Special Briefing: A Tale of Two Quarterbacks
WHY YOU SHOULD CARE
Because quarterbacks are everything.
By Dan Peleschuk
This is an OZY Special Briefing, an extension of the Presidential Daily Brief. The Special Briefing tells you what you need to know about an important issue, individual or story that is making news. Each one serves up an interesting selection of facts, opinions, images and videos in order to catch you up and vault you ahead.
WHAT TO KNOW
What’s happening? Capping a stunning season for both teams, the Kansas City Chiefs will face off against the San Francisco 49ers in Super Bowl LIV Sunday in Miami. While the Chiefs (favored by 1.5 points) will appear in the big game for the first time since 1970, the 49ers are making their fifth appearance — and gunning for their first win in 25 years.
Why does it matter? It’s not just the national championship on the line: Each squad sports a uniquely talented quarterback who represents a different vision for the all-important position. The Chiefs’ Patrick Mahomes, 24, shows how dual threat QBs are increasingly in vogue, while the 49ers’ Jimmy Garoppolo, 28, proves why the steady hand of a dependable (if not exactly flashy) system thrower matters. Whoever wins may have the last word on which style thrives in the future.
HOW TO THINK ABOUT IT
Boy wonder. Mahomes is already an NFL great after just two seasons as a starter. Bouncing back from an early-season knee injury, last year’s MVP established himself as the fulcrum around which head coach Andy Reid’s “air raid” offense has swung. But he’s also wowed fans and analysts with his uncanny athleticism, such as zig-zagging his way 27 yards into the end zone to push the Chiefs over the Tennessee Titans in the conference title game. It’s the same kind of flair showcased by likely 2019 MVP Lamar Jackson, as well as soon-to-be-drafted college talent Jalen Hurts of Oklahoma and Tua Tagovailoa of Alabama.
Learning from the best. Then there’s “Jimmy G” — in many ways, the polar opposite of Mahomes. Rarely throwing deep and almost never rushing, he’s a quarterback’s QB: Staying cool behind the line of scrimmage, he watches and waits for receivers, a smart game manager whose accuracy and poise under pressure recalls a certain other quarterback lifted from obscurity by New England Patriots Coach Bill Belichick. In fact, Tom Brady even texted Jimmy G., who served as a backup to the legendary QB, this week to wish him luck. At Super Bowl media night, Garoppolo said: “Your past is always part of you.”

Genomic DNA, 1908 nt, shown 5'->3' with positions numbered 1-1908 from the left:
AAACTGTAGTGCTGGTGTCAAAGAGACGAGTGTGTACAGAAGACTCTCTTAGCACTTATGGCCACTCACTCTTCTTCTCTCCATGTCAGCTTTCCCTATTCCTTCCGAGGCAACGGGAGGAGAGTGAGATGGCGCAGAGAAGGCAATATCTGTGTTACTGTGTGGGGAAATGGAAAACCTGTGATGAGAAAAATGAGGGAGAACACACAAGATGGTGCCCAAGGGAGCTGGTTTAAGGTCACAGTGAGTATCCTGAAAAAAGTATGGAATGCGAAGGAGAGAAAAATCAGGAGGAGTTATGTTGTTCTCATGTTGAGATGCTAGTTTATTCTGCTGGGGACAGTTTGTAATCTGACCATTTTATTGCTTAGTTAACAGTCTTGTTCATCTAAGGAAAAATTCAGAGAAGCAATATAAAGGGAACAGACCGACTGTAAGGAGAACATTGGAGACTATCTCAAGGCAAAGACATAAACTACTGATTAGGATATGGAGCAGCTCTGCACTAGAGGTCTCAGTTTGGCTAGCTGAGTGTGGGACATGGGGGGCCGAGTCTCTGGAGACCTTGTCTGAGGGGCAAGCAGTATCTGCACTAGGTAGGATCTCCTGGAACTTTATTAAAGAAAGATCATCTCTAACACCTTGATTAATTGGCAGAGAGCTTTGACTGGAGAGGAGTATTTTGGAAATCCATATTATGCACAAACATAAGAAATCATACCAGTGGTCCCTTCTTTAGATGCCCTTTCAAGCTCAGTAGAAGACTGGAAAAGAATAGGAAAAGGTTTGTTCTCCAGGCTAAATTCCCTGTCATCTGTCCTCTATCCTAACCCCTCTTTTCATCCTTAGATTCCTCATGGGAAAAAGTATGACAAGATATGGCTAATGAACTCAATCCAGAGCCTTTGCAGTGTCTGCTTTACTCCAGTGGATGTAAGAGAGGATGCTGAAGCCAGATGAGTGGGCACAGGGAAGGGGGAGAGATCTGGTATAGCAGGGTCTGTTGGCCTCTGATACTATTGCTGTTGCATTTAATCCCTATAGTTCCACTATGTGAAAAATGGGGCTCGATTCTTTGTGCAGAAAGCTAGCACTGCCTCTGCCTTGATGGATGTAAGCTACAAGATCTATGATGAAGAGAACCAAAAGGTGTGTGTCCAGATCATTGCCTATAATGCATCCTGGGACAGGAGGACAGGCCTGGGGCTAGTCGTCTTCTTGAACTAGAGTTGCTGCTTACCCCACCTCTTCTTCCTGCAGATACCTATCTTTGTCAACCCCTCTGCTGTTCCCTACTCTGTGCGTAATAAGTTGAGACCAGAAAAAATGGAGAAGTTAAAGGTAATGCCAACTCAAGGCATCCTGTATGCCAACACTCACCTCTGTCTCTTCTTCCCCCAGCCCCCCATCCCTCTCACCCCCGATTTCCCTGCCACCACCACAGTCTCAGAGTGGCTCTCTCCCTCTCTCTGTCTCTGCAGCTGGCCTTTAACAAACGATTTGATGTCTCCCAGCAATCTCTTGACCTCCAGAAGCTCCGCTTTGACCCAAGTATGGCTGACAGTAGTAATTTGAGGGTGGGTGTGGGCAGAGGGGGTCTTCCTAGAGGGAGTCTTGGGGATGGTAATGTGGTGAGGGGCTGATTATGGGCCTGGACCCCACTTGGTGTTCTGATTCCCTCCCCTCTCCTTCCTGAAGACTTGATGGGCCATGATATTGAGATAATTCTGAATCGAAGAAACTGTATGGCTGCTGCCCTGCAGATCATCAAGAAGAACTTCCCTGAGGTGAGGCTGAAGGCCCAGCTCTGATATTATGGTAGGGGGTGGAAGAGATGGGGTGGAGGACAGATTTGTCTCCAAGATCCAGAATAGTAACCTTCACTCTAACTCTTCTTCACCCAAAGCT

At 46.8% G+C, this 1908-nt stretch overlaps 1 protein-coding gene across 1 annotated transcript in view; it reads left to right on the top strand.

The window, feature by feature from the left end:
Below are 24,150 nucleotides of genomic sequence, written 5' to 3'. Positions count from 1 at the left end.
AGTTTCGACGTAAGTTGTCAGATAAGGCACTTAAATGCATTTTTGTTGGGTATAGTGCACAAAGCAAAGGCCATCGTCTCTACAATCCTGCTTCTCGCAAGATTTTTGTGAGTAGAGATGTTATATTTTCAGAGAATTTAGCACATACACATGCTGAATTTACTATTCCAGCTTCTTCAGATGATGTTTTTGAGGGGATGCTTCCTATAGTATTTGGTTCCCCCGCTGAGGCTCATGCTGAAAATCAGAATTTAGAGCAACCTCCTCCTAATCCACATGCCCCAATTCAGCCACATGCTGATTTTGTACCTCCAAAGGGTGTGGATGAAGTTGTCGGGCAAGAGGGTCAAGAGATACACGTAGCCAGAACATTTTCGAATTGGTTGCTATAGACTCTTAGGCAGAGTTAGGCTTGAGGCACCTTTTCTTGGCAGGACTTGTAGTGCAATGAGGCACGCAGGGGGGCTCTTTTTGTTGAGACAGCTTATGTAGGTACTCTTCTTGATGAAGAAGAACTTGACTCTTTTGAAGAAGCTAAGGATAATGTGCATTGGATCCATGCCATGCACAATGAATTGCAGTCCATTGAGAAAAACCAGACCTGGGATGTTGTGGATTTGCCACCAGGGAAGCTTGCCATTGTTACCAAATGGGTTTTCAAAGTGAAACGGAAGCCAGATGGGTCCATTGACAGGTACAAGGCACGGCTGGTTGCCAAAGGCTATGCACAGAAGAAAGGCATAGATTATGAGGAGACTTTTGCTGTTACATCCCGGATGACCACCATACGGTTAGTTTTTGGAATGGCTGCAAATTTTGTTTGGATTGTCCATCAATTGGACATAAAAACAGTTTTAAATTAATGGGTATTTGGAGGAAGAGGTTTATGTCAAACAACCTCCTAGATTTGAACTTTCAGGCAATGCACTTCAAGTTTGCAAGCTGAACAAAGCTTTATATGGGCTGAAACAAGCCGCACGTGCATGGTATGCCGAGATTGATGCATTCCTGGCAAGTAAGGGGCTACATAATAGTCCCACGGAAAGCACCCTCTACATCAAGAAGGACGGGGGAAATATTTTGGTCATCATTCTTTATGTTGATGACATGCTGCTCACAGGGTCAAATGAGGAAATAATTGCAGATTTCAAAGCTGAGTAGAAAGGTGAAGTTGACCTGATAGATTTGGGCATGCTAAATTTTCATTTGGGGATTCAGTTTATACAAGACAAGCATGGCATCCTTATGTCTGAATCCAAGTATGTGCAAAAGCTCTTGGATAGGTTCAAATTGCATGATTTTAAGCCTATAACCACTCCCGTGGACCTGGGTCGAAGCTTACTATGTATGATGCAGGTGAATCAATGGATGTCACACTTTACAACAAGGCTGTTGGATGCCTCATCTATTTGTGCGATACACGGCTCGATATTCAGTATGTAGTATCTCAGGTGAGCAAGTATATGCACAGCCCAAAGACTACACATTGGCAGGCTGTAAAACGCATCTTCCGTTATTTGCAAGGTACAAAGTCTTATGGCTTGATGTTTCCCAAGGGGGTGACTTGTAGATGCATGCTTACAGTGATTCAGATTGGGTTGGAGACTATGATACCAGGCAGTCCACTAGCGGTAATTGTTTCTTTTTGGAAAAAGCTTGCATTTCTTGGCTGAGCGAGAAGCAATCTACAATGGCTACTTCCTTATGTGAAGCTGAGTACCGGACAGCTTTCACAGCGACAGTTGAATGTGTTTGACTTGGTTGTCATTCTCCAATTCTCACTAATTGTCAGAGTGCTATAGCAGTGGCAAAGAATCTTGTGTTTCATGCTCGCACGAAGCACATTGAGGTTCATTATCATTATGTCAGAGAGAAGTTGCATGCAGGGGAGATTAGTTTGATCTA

Coach vs. coach. It’s not just two very different players going head-to-head this weekend. Having racked up 221 career wins, veteran yet innovative coach Reid is hoping for his first-ever victory in a title game he hasn’t been to in 15 years. On the other sideline will be third-season newbie Kyle Shanahan, whose father, Mike, led the Denver Broncos to back-to-back Super Bowl victories in the late ‘90s. Reid’s an old dog who’s always learning new tricks, while 40-year-old Shanahan is the play-crafting prodigy who’s already cementing an impressive legacy.
Enjoy the show. Let’s not forget halftime, though: Jennifer Lopez and Shakira will both hit the stage — the first time a pair of Latinas have headlined the coveted event, with 100 million people watching. Both performers can draw on decades of hits, and they represent a nod to Miami’s large Latino population. In recent years, the half-time stage has become a controversial choice for some artists, considering how the league handled the Colin Kaepernick protests (among too many other controversies to count). But last year, the NFL signed a deal with Jay Z’s Roc Nation label to improve its live events and “amplify the league’s social justice efforts.” Turns out, Shakira is managed by Roc Nation.
WHAT TO READ
Kansas City’s Sack-Master Is the Super Bowl X Factor, by Jeff Fedotin on OZY
“The pivotal task of taking on San Francisco’s bruising rushing attack falls to the Chiefs’ defense, with the 26-year-old [Frank] Clark as its beating, bombastic heart.”
Film Study: 49ers’ Jimmy Garoppolo Is Far More Than a Game Manager, by Ben Volin in The Boston Globe
“He was the only quarterback to finish in the top five in completion percentage, yards per attempt, and touchdown passes. When called upon, Garoppolo carried his team.”
WHAT TO WATCH
Super Bowl 2020 Is Defining Moment for Patrick Mahomes
“There’s only so much in this game he can control, and if you’ve got this 49ers meat grinder offense…it doesn’t matter what Mahomes can do.”
Watch on NBC Sports on YouTube:
Does Jimmy Garoppolo Get Enough Respect?
“When Jimmy G. plays, they win. When Jimmy G. doesn’t play, they lose. That is just how it goes.”
Watch on The Pat McAfee Show on YouTube:
WHAT TO SAY AT THE WATERCOOLER
Money shot. A 30-second Super Bowl ad went for as much as $5.6 million this year — and brands continue to spend big on production too. Jeep, for example, is rolling out Bill Murray, since the game’s taking place on Groundhog Day. Yet football won’t provide an escape from politics: Both President Donald Trump and billionaire Democratic presidential candidate Michael Bloomberg plan to air campaign ads during the game (Trump will actually run two). For the latter, who’s already dumped more than $200 million on TV ads, it’s a chance to introduce himself even more widely (and to get under the former’s skin).
- Dan Peleschuk